Wondering And Worrying

Wondering And Worrying

Yet there is much rubble; and we ourselves are unable to rebuild the wall.
–Nehemiah 4:10

The Israelites encountered three sources of discouragement. First, they were weary. Second, they were wondering. Look at what they said in verse 10: “Yet there is much rubble; and we ourselves are unable to rebuild the wall.” They were wondering if they would ever get this project finished. The timing of this statement is key–half of the project had been completed, and they were still knee-deep in rubble. They looked around and they could not see their way out of the rubble.

Third, they were discouraged because they were worried–they were overwhelmed by fear. Nothing will paralyze you as you pursue your dream any more than fear or worry. Somebody has said that worry is a thin stream that trickles through your mind that if left unchecked will cut a deep channel into which all other thoughts and emotions are drained. That is what worry does to us–it drains us, it strangles our emotions. Nehemiah and the Israelites had a lot to be worried about. They had enemies coming at them from the north, south, east, and west. Look at verse 11: “Our enemies said, ‘They will not know or see until we come among them, kill them, and put a stop to the work.’” In other words, the enemies said, “We are going to infiltrate your ranks, and when you least expect it, we are going to destroy you.” They were the original terrorists.

But there was another group that was causing worry. Verse 12 says, “The Jews who lived near them came and told us ten times, ‘They will come up against us from every place where you may turn.’” There was a group of Jews who lived outside the wall–where the enemies lived–so they heard all of these plots being formulated. They ran to the people who were working on the wall and said, “The enemies are coming! They are going to defeat you!” Maybe these Jews were trying to deliver helpful information. But Nehemiah said, “They came and told us ten times.” That is a Hebrew expression that means “They came to us endlessly.” Do you have people like that in your life–people who delight in sharing bad news with you? They have fooled themselves into thinking they are helping you, but all they are doing is hindering God’s work in your life. In his commentary on Nehemiah, J. I. Packer wrote about people like that in the church. He said, “Few if any churches lack friends, of a sort, who feel it is their special ministry to impart negative assurances of this kind, and who never doubt that their doomsaying is the most helpful contribution they can make. The factual information they bring may, of course, be useful; but the oracular gloom they spread is unbelief masquerading as wisdom and needs to be nipped in the bud.” That is what Nehemiah was dealing with here. The problem with these doomsayers was they had lost perspective. Because they were living with the enemy, they were focused on what the enemy was doing, instead of focusing on what God was doing. They were stirring up worry.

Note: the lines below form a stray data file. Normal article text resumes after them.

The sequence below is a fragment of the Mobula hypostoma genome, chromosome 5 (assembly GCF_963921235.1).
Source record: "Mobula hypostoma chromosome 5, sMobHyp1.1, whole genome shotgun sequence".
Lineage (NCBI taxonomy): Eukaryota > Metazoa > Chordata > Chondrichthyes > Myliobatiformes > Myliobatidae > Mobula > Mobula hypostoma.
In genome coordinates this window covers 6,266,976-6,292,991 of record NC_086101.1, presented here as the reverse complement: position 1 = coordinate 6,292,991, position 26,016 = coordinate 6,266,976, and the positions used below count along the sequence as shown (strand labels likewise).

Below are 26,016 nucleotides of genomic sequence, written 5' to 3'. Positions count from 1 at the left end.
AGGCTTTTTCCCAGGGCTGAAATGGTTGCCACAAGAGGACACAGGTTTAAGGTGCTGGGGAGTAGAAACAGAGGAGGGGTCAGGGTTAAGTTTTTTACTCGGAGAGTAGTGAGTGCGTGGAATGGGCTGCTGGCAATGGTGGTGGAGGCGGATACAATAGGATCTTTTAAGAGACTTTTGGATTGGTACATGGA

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Today’s devotion is excerpted from “Battling The Blahs” by Dr. Robert Jeffress, 2010.

J. I. Packer, “A Passion For Faithfulness: Wisdom From The Book Of Nehemiah” (Wheaton, IL: Crossway, 1995), 105.

Scripture quotations taken from the (NASB®) New American Standard Bible®, Copyright © 1960, 1971, 1977, 1995, 2020 by The Lockman Foundation. Used by permission. All rights reserved. www.lockman.org